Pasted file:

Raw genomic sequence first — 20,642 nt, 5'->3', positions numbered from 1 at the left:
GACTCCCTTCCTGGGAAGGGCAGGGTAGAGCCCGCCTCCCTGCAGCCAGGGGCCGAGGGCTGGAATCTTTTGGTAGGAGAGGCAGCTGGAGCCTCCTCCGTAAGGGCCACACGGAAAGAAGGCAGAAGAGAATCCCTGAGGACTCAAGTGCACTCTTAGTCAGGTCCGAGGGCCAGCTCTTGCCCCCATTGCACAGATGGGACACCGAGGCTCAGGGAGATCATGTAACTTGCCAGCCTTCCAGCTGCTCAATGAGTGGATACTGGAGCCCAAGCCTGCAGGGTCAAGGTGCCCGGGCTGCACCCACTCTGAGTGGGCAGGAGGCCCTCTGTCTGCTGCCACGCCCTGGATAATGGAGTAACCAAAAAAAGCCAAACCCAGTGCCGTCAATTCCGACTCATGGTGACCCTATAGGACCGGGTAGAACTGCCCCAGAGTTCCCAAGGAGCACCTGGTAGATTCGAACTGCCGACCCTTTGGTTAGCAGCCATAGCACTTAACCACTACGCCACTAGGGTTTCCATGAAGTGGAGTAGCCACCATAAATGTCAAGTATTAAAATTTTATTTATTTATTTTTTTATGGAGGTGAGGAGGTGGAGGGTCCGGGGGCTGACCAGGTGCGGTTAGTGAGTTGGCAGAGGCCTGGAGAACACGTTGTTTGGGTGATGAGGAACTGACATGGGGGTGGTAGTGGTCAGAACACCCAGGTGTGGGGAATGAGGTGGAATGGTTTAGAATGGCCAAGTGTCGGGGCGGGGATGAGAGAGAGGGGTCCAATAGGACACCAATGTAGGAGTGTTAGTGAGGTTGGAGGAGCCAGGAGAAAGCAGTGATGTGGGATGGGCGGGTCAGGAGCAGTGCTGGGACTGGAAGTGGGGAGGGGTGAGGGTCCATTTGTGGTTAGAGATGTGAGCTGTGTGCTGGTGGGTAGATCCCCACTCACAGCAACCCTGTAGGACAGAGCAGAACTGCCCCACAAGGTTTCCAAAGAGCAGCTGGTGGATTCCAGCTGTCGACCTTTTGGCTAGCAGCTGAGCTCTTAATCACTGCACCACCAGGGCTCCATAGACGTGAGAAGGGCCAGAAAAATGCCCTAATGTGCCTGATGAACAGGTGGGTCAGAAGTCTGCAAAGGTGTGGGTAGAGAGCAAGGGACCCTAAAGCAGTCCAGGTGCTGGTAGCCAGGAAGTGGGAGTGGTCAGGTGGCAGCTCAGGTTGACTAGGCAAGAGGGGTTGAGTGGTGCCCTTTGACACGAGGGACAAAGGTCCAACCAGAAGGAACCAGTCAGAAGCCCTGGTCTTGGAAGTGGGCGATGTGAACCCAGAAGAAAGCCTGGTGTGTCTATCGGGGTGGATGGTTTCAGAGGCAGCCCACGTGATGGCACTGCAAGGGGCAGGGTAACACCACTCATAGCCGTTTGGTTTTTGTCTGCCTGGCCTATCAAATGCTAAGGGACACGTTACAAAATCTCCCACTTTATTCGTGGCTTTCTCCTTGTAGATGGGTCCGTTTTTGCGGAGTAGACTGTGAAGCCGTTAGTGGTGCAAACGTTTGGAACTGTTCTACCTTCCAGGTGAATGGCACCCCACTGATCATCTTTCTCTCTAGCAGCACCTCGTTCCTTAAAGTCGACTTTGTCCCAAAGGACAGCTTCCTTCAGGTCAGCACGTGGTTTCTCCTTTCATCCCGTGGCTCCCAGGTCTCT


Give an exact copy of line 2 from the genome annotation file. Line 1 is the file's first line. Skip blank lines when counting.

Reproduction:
GACTCCCTTCCTGGGAAGGGCAGGGTAGAGCCCGCCTCCCTGCAGCCAGGGGCCGAGGGCTGGAATCTTTTGGTAGGAGAGGCAGCTGGAGCCTCCTCCGTAAGGGCCACACGGAAAGAAGGCAGAAGAGAATCCCTGAGGACTCAAGTGCACTCTTAGTCAGGTCCGAGGGCCAGCTCTTGCCCCCATTGCACAGATGGGACACCGAGGCTCAGGGAGATCATGTAACTTGCCAGCCTTCCAGCTGCTCAATGAGTGGATACTGGAGCCCAAGCCTGCAGGGTCAAGGTGCCCGGGCTGCACCCACTCTGAGTGGGCAGGAGGCCCTCTGTCTGCTGCCACGCCCTGGATAATGGAGTAACCAAAAAAAGCCAAACCCAGTGCCGTCAATTCCGACTCATGGTGACCCTATAGGACCGGGTAGAACTGCCCCAGAGTTCCCAAGGAGCACCTGGTAGATTCGAACTGCCGACCCTTTGGTTAGCAGCCATAGCACTTAACCACTACGCCACTAGGGTTTCCATGAAGTGGAGTAGCCACCATAAATGTCAAGTATTAAAATTTTATTTATTTATTTTTTTATGGAGGTGAGGAGGTGGAGGGTCCGGGGGCTGACCAGGTGCGGTTAGTGAGTTGGCAGAGGCCTGGAGAACACGTTGTTTGGGTGATGAGGAACTGACATGGGGGTGGTAGTGGTCAGAACACCCAGGTGTGGGGAATGAGGTGGAATGGTTTAGAATGGCCAAGTGTCGGGGCGGGGATGAGAGAGAGGGGTCCAATAGGACACCAATGTAGGAGTGTTAGTGAGGTTGGAGGAGCCAGGAGAAAGCAGTGATGTGGGATGGGCGGGTCAGGAGCAGTGCTGGGACTGGAAGTGGGGAGGGGTGAGGGTCCATTTGTGGTTAGAGATGTGAGCTGTGTGCTGGTGGGTAGATCCCCACTCACAGCAACCCTGTAGGACAGAGCAGAACTGCCCCACAAGGTTTCCAAAGAGCAGCTGGTGGATTCCAGCTGTCGACCTTTTGGCTAGCAGCTGAGCTCTTAATCACTGCACCACCAGGGCTCCATAGACGTGAGAAGGGCCAGAAAAATGCCCTAATGTGCCTGATGAACAGGTGGGTCAGAAGTCTGCAAAGGTGTGGGTAGAGAGCAAGGGACCCTAAAGCAGTCCAGGTGCTGGTAGCCAGGAAGTGGGAGTGGTCAGGTGGCAGCTCAGGTTGACTAGGCAAGAGGGGTTGAGTGGTGCCCTTTGACACGAGGGACAAAGGTCCAACCAGAAGGAACCAGTCAGAAGCCCTGGTCTTGGAAGTGGGCGATGTGAACCCAGAAGAAAGCCTGGTGTGTCTATCGGGGTGGATGGTTTCAGAGGCAGCCCACGTGATGGCACTGCAAGGGGCAGGGTAACACCACTCATAGCCGTTTGGTTTTTGTCTGCCTGGCCTATCAAATGCTAAGGGACACGTTACAAAATCTCCCACTTTATTCGTGGCTTTCTCCTTGTAGATGGGTCCGTTTTTGCGGAGTAGACTGTGAAGCCGTTAGTGGTGCAAACGTTTGGAACTGTTCTACCTTCCAGGTGAATGGCACCCCACTGATCATCTTTCTCTCTAGCAGCACCTCGTTCCTTAAAGTCGACTTTGTCCCAAAGGACAGCTTCCTTCAGGTCAGCACGTGGTTTCTCCTTTCATCCCGTGGCTCCCAGGTCTCT